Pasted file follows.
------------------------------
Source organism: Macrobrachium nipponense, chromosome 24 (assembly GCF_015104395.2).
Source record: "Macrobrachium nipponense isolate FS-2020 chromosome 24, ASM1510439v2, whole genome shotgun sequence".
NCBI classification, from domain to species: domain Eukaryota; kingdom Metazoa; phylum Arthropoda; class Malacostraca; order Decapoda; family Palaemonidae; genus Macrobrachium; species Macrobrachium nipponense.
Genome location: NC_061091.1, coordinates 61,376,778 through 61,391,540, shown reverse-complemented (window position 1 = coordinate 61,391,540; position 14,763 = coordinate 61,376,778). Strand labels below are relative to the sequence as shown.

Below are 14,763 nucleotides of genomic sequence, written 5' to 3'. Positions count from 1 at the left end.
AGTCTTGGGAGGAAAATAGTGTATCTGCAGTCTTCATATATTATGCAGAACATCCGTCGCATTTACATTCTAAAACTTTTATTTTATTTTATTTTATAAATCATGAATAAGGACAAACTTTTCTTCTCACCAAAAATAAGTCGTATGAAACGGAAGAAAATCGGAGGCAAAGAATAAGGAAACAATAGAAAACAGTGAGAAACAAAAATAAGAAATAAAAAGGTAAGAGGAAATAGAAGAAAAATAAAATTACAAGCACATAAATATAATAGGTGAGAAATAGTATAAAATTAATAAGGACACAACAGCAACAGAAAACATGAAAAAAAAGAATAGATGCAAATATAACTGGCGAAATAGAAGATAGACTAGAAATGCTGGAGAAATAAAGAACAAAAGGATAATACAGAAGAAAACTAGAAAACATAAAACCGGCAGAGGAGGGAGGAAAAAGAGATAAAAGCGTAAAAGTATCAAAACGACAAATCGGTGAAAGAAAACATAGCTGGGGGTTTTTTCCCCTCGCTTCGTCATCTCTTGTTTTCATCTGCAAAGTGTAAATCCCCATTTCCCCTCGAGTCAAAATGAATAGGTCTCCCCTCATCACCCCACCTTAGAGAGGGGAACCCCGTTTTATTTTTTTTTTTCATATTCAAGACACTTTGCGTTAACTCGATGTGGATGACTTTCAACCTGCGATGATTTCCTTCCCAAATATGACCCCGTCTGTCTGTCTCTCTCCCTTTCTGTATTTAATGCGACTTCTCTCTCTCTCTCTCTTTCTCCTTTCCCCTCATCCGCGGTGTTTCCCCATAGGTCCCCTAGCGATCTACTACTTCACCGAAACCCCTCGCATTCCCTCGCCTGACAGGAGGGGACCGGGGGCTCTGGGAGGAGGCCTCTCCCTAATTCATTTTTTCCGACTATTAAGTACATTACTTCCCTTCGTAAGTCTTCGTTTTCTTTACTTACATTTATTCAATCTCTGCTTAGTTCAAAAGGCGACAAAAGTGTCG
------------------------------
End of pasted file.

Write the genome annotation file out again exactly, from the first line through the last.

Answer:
Source organism: Macrobrachium nipponense, chromosome 24 (assembly GCF_015104395.2).
Source record: "Macrobrachium nipponense isolate FS-2020 chromosome 24, ASM1510439v2, whole genome shotgun sequence".
NCBI classification, from domain to species: domain Eukaryota; kingdom Metazoa; phylum Arthropoda; class Malacostraca; order Decapoda; family Palaemonidae; genus Macrobrachium; species Macrobrachium nipponense.
Genome location: NC_061091.1, coordinates 61,376,778 through 61,391,540, shown reverse-complemented (window position 1 = coordinate 61,391,540; position 14,763 = coordinate 61,376,778). Strand labels below are relative to the sequence as shown.

Below are 14,763 nucleotides of genomic sequence, written 5' to 3'. Positions count from 1 at the left end.
AGTCTTGGGAGGAAAATAGTGTATCTGCAGTCTTCATATATTATGCAGAACATCCGTCGCATTTACATTCTAAAACTTTTATTTTATTTTATTTTATAAATCATGAATAAGGACAAACTTTTCTTCTCACCAAAAATAAGTCGTATGAAACGGAAGAAAATCGGAGGCAAAGAATAAGGAAACAATAGAAAACAGTGAGAAACAAAAATAAGAAATAAAAAGGTAAGAGGAAATAGAAGAAAAATAAAATTACAAGCACATAAATATAATAGGTGAGAAATAGTATAAAATTAATAAGGACACAACAGCAACAGAAAACATGAAAAAAAAGAATAGATGCAAATATAACTGGCGAAATAGAAGATAGACTAGAAATGCTGGAGAAATAAAGAACAAAAGGATAATACAGAAGAAAACTAGAAAACATAAAACCGGCAGAGGAGGGAGGAAAAAGAGATAAAAGCGTAAAAGTATCAAAACGACAAATCGGTGAAAGAAAACATAGCTGGGGGTTTTTTCCCCTCGCTTCGTCATCTCTTGTTTTCATCTGCAAAGTGTAAATCCCCATTTCCCCTCGAGTCAAAATGAATAGGTCTCCCCTCATCACCCCACCTTAGAGAGGGGAACCCCGTTTTATTTTTTTTTTTCATATTCAAGACACTTTGCGTTAACTCGATGTGGATGACTTTCAACCTGCGATGATTTCCTTCCCAAATATGACCCCGTCTGTCTGTCTCTCTCCCTTTCTGTATTTAATGCGACTTCTCTCTCTCTCTCTCTTTCTCCTTTCCCCTCATCCGCGGTGTTTCCCCATAGGTCCCCTAGCGATCTACTACTTCACCGAAACCCCTCGCATTCCCTCGCCTGACAGGAGGGGACCGGGGGCTCTGGGAGGAGGCCTCTCCCTAATTCATTTTTTCCGACTATTAAGTACATTACTTCCCTTCGTAAGTCTTCGTTTTCTTTACTTACATTTATTCAATCTCTGCTTAGTTCAAAAGGCGACAAAAGTGTCG